Peter Kraneveld: Trees now have eyes in the sky; investors should use them!

If an illegal deforestation operation takes place somewhere, there’s bound to be a satellite that has the information.

You are all set to do something about your thorniest problems such as a lack of alpha in traditional markets, pressure to become greener and being in control. You have come to like the idea of an investment in woodland. It sounds like the sort of thing that would contribute to a solid SRI portfolio and contribute to your ESG goals.
Of course, you will need local knowledge and expertise. But wait, even if you got a reliable partner on the ground, they will probably be investment intermediaries, working with all kinds of local companies in countries and circumstances where corruption is a problem, if not a habit. The investment could turn out to be a major image risk you can’t manage.
Intelligent solutions
Before you sigh and move on to your next idea, here is some good news. Technology is coming to the rescue. Satellites take pictures of the earth’s surface so often, that changes, even in the most remote areas, can be noticed very quickly. In practical terms, if an illegal deforestation operation takes place somewhere, there’s bound to be a satellite that has the information. That’s only the beginning of a solution, though. The information has to get interpreted, checked, relayed to the responsible authorities and acted upon to prevent further damage. You can’t expect a mere pension fund to organise that.

WRI knows almost real-time where trees are disappearing.”

This is where the World Resources Institute (WRI) comes in. WRI has been working on the problem of deforestation for three decades, launching a global forest mapping and monitoring project that became a real time information system when, in 2014, high-resolution space pictures were combined with ever greater computer power and always more precise algorithms. Now, WRI knows almost real-time where trees are disappearing.
It doesn’t stop there. WRI has a global force of volunteers on the ground, equipped with up-to-date electronic equipment to find out what is happening and to collect evidence, a job that involves trekking through tropical forests and acting against the interests of people who are not shy of using violence. However, that extra effort makes WRI information reliable enough for the next step: informing the local authorities and pressing them into action with their Forest Legality Initiative.Far too often, poorer countries have perfectly sensible laws that protect the global environment but are not enforced due to lack of equipment or lack of will. The information and evidence from WRI is an important incentive for the authorities to act.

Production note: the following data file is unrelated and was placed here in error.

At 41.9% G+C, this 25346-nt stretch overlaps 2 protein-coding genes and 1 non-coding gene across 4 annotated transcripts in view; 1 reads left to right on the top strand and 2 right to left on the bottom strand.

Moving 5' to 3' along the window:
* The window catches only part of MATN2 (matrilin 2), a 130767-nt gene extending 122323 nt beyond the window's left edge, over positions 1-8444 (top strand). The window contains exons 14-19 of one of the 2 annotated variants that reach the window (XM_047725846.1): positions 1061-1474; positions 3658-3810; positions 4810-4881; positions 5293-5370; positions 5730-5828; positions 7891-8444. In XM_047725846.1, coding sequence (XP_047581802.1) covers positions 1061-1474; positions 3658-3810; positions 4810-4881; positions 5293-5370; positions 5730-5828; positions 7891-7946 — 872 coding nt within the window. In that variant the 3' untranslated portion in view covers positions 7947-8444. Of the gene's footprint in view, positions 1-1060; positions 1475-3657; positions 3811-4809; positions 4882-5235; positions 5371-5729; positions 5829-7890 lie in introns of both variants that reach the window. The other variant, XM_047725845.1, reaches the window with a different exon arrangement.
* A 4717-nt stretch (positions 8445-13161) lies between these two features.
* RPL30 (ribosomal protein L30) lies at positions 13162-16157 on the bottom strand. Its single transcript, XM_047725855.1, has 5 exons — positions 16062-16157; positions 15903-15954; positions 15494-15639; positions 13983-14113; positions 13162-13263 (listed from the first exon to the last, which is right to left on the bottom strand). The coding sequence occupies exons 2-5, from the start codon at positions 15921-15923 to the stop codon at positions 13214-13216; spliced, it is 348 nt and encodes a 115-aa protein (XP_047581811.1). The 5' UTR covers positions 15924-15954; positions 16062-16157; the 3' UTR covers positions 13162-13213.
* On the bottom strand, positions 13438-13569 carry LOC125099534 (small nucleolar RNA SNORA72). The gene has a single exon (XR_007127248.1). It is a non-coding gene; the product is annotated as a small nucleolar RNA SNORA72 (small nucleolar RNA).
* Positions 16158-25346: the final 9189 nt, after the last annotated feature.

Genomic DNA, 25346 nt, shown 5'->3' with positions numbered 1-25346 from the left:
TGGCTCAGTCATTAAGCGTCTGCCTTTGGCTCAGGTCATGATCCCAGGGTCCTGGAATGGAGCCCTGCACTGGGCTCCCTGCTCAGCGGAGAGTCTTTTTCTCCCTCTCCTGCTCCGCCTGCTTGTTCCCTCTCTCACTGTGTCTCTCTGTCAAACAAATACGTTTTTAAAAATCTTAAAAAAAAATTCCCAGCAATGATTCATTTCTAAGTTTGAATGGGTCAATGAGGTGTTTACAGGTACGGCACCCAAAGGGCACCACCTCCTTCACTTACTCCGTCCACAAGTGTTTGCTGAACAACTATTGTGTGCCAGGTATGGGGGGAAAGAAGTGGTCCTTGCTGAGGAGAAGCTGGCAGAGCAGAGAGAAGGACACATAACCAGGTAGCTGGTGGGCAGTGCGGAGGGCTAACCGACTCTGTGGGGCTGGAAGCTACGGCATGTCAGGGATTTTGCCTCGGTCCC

Aligned interests
Obviously, WRI’s Global Forest Watch information is of vital importance for pension funds that invest in forestry. It allows them to audit the compliance of the companies they have invested in with the pension funds’ publicly stated goals and policies as if pension fund representatives were checking in place on a daily basis. Pension funds can divest or avoid countries, regions or areas where that compliance is spotty or absent, reinforcing the pressure on the local authorities to stop illegal deforestation. As Rod Taylor, global director of WRI’s Forests Program puts it: “WRI envisions a future where, in landscapes the world over, forests are governed fairly and managed well. They supply humanity with critical goods, ranging from subsistence foods, fuel wood and medicines to pulp and timber for global markets. They are treasured for values as diverse as cultural identity, biodiversity, rainfall and carbon capture. This is essentially a vision for maintaining natural capital, which is broadly consistent with the imperative for pension funds to invest in assets that retain value over the long term.” The interests of pension funds and WRI are the same. Pension funds investment mandates already include clauses on sustainability. WRI would like to learn more about them, how they work, if they can be monitored adequately, if and how other issues, such as human rights, are included in the mandates. In Taylor’s words: “For example, in response to the Task Force on Climate-related Financial Disclosures, how are pension funds monitoring and assessing long term physical risks of climate change and declining biodiversity on forestry and agricultural assets? We would be very interested in working with funds to explore potential solutions to mitigate these risks.” Pension funds can manage risk with WRI’s data collection and experience. Taylor says: “Pension funds can screen companies within their investment portfolio. WRI can offer pension funds a Global Forest Watch Pro account, to support them to monitor and manage deforestation-risk in their portfolios.”

You can contact Taylor at or send an email to the WRI finance and commodities team at